At the Institute for Policy Studies, we recently took a novel approach by analyzing the 92 U.S. publicly held corporations that paid an effective tax rate of less than 20 percent from 2008-2015. What we found is that overall these tax-dodging firms had median job growth of negative one percent, compared to a six percent employment increase among U.S. private sector firms as a whole. Not surprisingly, we found that some of the proceeds from this tax savings were winding up instead in higher-than-average pay for their CEOs.
The video also rebuts the president’s claim that U.S. corporations pay more in taxes than firms in other globally competitive countries. Because of all the loopholes in the U.S. tax code, government revenue from corporations is actually lower in the United States than the average for industrialized countries. And the new Republican plan gives very little detail on what loopholes they might close. At the same time, the plan offers huge new tax breaks to corporations, including allowing multinationals to pay little-to-no taxes on the profits they book offshore.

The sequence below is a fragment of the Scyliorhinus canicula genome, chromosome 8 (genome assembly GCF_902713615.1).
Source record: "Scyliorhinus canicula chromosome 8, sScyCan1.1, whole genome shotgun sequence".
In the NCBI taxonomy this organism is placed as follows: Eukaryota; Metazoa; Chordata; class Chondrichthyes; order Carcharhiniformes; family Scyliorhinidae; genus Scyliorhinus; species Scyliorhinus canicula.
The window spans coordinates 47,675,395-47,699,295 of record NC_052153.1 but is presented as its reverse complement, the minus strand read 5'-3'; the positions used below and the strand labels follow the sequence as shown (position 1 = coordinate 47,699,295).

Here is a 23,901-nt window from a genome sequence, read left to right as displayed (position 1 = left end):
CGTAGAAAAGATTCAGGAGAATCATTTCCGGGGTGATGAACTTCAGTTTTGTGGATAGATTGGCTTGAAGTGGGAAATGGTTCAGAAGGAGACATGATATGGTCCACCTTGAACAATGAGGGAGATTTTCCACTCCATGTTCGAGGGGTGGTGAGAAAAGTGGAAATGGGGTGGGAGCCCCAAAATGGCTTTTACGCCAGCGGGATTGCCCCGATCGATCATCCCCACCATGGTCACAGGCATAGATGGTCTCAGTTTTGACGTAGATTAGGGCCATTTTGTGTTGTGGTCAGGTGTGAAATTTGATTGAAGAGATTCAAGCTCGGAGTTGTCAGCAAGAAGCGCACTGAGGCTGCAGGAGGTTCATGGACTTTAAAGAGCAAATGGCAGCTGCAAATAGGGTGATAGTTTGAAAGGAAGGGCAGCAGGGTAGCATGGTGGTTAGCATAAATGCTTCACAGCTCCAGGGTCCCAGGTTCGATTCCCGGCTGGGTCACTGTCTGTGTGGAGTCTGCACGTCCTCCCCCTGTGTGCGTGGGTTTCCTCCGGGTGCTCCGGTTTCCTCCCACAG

In short, Trump’s tax cuts would be like a rocket ship — but only for big corporations and the 1%. For ordinary Americans, it would mean deep cuts to Medicare, Society Security, and other services.
As he travels around the United States, let’s hope Trump hears from the majority of Americans who reject the “trickle down” theory that tax cuts grow the economy and create jobs. It’s time for the wealthy and big corporations to pay their fair share.
Sarah Anderson directs the Global Economy Project and co-edits Inequality.org at the Institute for Policy Studies. @Anderson_IPS
This video was produced by Victoria Borneman, the Saul Landau Multimedia Fellow at the Institute for Policy Studies.
The administration is using semiconductor subsidies as a lever for discouraging CEO pay-inflating stock buybacks in that industry. All companies receiving federal funds should face the same restrictions.